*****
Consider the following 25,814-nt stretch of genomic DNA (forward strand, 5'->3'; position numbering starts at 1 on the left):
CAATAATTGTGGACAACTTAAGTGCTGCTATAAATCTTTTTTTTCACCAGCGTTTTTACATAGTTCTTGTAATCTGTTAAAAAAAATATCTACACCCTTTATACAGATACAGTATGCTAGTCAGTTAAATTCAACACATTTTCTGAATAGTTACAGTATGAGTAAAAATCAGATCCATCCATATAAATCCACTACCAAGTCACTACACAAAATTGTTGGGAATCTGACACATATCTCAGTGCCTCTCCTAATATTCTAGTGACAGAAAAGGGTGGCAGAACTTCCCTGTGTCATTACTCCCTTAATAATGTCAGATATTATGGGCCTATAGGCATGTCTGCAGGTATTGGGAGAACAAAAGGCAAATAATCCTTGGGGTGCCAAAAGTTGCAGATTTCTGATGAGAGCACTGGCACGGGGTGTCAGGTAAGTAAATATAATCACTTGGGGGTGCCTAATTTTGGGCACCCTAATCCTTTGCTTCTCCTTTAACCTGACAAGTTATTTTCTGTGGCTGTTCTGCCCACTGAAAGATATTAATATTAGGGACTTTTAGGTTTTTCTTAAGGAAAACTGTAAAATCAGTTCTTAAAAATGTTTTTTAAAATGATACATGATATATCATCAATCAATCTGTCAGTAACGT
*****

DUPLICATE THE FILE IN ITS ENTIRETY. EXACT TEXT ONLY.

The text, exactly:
Consider the following 25,814-nt stretch of genomic DNA (forward strand, 5'->3'; position numbering starts at 1 on the left):
CAATAATTGTGGACAACTTAAGTGCTGCTATAAATCTTTTTTTTCACCAGCGTTTTTACATAGTTCTTGTAATCTGTTAAAAAAAATATCTACACCCTTTATACAGATACAGTATGCTAGTCAGTTAAATTCAACACATTTTCTGAATAGTTACAGTATGAGTAAAAATCAGATCCATCCATATAAATCCACTACCAAGTCACTACACAAAATTGTTGGGAATCTGACACATATCTCAGTGCCTCTCCTAATATTCTAGTGACAGAAAAGGGTGGCAGAACTTCCCTGTGTCATTACTCCCTTAATAATGTCAGATATTATGGGCCTATAGGCATGTCTGCAGGTATTGGGAGAACAAAAGGCAAATAATCCTTGGGGTGCCAAAAGTTGCAGATTTCTGATGAGAGCACTGGCACGGGGTGTCAGGTAAGTAAATATAATCACTTGGGGGTGCCTAATTTTGGGCACCCTAATCCTTTGCTTCTCCTTTAACCTGACAAGTTATTTTCTGTGGCTGTTCTGCCCACTGAAAGATATTAATATTAGGGACTTTTAGGTTTTTCTTAAGGAAAACTGTAAAATCAGTTCTTAAAAATGTTTTTTAAAATGATACATGATATATCATCAATCAATCTGTCAGTAACGT